David Foster Wallace has somewhere written that narcissism is part of depression. But Wallace’s characterization is only partially true for a kind of narcissism leading to nihilism, which in a grim way ultimately forces the individual to consume himself.
There are other, arguably more stark, forms of narcissism. And one such form is cultural narcissism.
A cultural narcissist had a twisted view of reality, which is not only self-centered but also self-protruding, that is all reality emanates from his own self. Consciously or subconsciously, he keeps circumambulating around the Caaba of his imagined lofty narratives, going on an on in circles without ever having a slight tinge of doubt. Nothing captures him more than his version of cherished reality, of which he is the origin as well as the terminus; always situated in the centre of his universe and audacious and fearless of his infallibility. Consequently, all other ideals are redefined, and those which cannot be redefined are forcefully diminished as invalid, with respect to that reality. Not only that but all the human faculties, such as the abilities to reason, reflect and argue, inadvertently fortify these new definitions.
Let me once again emphasize that I am talking about All the Ideals. The liberty of the individual, the love of the other, the truth to be deciphered from the revelation, other humanist ideals such as empathy and justice, and the one you mentioned as the seventh step of your charter, to know the ‘other’.
And God is no exception. Isn’t He too a supreme ideal to be imagined, after all?
Therefore, it is not that a Purist Pakistani - a large part of the choir – is incapable of compassion and empathy with the ‘other’ but that all these notions are conditioned according to his imagined structures of reality. In the political manifestations of these cherished structures of reality, the ‘other‘ is essentially viewed as an entity to be released from the shackles of darkness and brought into the open arms of an imagined Islamic ideal.
Doesn’t it seem a lovely cosmological framework to encompass all polity? From darkness to the light? I mean, who would theoretically disagree to that? Its simple and elegant; and if you are already fed on romantically imagined, flimsy and incomplete socio-historical narratives, you are not only conditioned to make perfect sense of it within your percept, but also ideologically prepared to take it forward to the next step.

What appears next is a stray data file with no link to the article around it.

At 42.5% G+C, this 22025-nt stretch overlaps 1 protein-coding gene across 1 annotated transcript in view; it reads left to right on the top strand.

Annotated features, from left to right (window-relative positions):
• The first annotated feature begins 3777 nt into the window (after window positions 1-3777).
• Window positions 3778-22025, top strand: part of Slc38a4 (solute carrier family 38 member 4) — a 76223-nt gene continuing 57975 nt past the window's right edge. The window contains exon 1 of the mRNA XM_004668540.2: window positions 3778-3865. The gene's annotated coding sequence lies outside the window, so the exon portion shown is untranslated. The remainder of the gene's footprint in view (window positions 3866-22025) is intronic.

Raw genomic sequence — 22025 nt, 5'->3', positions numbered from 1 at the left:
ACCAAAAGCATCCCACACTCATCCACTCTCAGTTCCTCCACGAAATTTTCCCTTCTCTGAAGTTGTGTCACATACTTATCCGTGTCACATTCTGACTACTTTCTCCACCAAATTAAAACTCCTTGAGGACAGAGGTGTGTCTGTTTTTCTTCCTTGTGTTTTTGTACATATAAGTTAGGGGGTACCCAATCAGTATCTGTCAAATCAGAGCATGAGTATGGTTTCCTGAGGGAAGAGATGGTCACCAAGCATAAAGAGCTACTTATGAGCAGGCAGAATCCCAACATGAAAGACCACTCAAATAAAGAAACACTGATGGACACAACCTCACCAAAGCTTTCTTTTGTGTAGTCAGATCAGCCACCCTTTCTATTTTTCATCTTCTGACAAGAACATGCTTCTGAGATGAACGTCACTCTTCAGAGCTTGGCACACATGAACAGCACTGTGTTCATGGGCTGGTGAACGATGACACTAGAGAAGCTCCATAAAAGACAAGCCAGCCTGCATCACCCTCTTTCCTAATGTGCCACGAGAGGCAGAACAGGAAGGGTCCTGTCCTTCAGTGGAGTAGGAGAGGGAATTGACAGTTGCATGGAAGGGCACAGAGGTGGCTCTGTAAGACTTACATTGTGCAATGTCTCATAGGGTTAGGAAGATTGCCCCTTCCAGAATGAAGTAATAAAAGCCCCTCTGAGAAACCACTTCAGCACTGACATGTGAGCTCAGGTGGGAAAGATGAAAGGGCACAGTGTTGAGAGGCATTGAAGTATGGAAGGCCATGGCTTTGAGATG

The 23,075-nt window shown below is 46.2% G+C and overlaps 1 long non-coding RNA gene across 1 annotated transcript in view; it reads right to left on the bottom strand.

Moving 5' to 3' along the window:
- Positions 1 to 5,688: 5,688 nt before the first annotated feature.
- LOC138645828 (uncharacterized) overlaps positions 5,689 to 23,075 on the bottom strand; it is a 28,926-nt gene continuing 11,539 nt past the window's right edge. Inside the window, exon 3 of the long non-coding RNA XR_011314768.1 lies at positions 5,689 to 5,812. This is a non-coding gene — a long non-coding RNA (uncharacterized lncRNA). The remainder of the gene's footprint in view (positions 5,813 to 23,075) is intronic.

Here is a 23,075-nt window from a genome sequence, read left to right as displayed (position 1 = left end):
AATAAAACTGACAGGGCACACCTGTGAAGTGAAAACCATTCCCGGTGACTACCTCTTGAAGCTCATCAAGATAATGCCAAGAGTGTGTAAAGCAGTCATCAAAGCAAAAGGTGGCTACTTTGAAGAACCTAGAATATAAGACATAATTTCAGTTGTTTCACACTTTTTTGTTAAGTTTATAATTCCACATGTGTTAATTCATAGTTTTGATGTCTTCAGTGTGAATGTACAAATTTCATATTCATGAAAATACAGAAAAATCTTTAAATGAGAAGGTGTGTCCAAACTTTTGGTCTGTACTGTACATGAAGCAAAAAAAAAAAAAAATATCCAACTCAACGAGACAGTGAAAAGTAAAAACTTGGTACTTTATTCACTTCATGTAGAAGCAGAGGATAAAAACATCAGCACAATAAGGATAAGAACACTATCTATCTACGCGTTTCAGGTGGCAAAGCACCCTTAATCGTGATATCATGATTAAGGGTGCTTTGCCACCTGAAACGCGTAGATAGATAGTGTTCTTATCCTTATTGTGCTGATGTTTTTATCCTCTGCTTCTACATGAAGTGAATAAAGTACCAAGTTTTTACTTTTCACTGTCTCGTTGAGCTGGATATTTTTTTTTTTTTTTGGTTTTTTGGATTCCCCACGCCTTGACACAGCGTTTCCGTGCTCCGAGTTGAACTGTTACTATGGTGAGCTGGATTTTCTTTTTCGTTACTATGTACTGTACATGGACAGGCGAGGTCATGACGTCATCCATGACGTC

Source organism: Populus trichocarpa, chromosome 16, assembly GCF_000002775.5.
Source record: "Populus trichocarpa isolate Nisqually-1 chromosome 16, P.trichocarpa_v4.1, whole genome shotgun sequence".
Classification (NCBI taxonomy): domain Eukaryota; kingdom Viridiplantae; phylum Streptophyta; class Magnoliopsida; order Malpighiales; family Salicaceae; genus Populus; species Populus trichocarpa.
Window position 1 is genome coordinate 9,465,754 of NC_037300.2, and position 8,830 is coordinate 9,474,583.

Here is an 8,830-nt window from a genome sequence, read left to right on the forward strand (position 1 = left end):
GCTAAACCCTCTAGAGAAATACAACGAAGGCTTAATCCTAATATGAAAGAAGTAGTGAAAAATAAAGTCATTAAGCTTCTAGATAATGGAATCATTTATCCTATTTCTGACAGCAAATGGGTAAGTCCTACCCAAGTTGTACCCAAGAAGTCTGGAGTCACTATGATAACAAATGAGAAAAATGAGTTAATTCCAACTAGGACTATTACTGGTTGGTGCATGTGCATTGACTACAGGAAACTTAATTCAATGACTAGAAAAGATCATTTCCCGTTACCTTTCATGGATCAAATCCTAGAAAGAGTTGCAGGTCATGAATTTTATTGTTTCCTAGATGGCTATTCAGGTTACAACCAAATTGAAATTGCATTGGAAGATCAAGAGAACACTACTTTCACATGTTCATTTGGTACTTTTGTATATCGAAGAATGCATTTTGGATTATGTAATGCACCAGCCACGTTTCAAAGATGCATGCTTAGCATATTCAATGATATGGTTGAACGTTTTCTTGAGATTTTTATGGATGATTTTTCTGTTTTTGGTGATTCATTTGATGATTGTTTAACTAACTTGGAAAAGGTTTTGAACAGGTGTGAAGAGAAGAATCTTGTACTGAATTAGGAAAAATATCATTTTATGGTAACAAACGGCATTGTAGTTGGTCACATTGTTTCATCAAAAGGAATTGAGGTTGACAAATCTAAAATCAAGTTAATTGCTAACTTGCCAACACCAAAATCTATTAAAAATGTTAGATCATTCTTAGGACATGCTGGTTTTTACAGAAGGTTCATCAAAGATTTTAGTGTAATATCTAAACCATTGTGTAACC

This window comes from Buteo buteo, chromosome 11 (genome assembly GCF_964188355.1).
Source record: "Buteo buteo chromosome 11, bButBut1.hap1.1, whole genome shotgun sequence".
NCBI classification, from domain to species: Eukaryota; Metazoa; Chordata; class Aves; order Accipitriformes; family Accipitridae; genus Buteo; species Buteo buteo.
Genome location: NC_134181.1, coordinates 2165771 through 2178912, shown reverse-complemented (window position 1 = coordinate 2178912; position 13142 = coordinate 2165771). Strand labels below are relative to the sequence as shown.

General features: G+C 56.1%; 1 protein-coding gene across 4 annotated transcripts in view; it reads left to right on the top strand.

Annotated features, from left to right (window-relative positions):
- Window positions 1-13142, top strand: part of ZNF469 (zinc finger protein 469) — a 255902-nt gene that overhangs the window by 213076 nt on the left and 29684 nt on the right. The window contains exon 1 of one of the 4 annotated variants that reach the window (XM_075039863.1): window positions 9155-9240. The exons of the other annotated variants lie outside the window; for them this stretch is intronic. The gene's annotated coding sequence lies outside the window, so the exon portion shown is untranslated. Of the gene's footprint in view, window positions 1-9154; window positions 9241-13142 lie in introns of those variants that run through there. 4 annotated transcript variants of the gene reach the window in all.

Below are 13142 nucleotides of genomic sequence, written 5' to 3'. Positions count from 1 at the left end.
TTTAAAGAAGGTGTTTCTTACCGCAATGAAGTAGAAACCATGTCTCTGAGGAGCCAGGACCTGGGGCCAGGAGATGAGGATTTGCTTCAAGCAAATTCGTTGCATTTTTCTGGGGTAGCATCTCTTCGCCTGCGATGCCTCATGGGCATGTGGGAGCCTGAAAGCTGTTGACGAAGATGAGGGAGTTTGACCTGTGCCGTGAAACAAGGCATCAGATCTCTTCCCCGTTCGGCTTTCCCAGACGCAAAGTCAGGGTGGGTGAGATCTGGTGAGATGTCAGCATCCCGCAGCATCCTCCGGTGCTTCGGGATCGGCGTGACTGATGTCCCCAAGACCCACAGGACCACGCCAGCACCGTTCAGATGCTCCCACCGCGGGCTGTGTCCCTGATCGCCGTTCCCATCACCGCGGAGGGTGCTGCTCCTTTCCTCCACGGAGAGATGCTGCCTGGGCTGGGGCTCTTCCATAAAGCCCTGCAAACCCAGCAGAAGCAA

In these imagined narratives, the world, – which is in utter darkness – will be brought to light before the end of days. Did I hear you say something to yourself ? — Ahh, you are probably thinking that such eschatologies are shared by many other religions of the world and there is nothing unique as such. I agree to that but here comes the really innovative part: the final phase of this perennial conflict between the forces of light and darkness will start from Pakistan. After clearing the first two steps, that is an Islamic caliphate in AF-Pak and India, and submission of all modern heathens, caliphate would start expanding and reach its natural limits when all the universe will be unified under an enlightened Islamic polity.
Would you disagree that bringing nations of the world from the darkness to light is not enough pursuance of a compassionate ideal?
It is not my desire to keep you engaged at length with our intricate and innumerable miseries. Bickering about your well intended charter of compassion hasn’t been slightest of my motivations, needless to mention that I do resonate with it in broad terms; what I wanted to tear apart, rather, was myself . Remember that urge to reveal the innermost?